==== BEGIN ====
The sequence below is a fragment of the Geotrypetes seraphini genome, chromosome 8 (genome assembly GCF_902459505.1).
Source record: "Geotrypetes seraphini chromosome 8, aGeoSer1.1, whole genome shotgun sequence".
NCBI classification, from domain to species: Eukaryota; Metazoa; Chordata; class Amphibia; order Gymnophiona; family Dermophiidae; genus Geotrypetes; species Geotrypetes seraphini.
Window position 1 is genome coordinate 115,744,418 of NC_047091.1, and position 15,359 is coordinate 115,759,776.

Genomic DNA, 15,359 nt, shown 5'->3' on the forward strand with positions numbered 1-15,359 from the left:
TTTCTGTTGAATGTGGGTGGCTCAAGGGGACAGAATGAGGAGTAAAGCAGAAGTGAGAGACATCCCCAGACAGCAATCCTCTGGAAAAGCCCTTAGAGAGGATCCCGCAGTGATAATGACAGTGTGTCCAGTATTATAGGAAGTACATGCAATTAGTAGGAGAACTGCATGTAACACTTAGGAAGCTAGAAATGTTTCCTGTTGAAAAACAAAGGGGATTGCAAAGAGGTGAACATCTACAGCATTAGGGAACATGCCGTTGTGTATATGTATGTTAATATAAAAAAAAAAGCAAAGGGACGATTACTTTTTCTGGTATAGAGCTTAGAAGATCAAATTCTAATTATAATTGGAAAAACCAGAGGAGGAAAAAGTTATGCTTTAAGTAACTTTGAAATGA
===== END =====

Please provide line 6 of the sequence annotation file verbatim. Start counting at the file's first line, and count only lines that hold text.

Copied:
TTTCTGTTGAATGTGGGTGGCTCAAGGGGACAGAATGAGGAGTAAAGCAGAAGTGAGAGACATCCCCAGACAGCAATCCTCTGGAAAAGCCCTTAGAGAGGATCCCGCAGTGATAATGACAGTGTGTCCAGTATTATAGGAAGTACATGCAATTAGTAGGAGAACTGCATGTAACACTTAGGAAGCTAGAAATGTTTCCTGTTGAAAAACAAAGGGGATTGCAAAGAGGTGAACATCTACAGCATTAGGGAACATGCCGTTGTGTATATGTATGTTAATATAAAAAAAAAAGCAAAGGGACGATTACTTTTTCTGGTATAGAGCTTAGAAGATCAAATTCTAATTATAATTGGAAAAACCAGAGGAGGAAAAAGTTATGCTTTAAGTAACTTTGAAATGA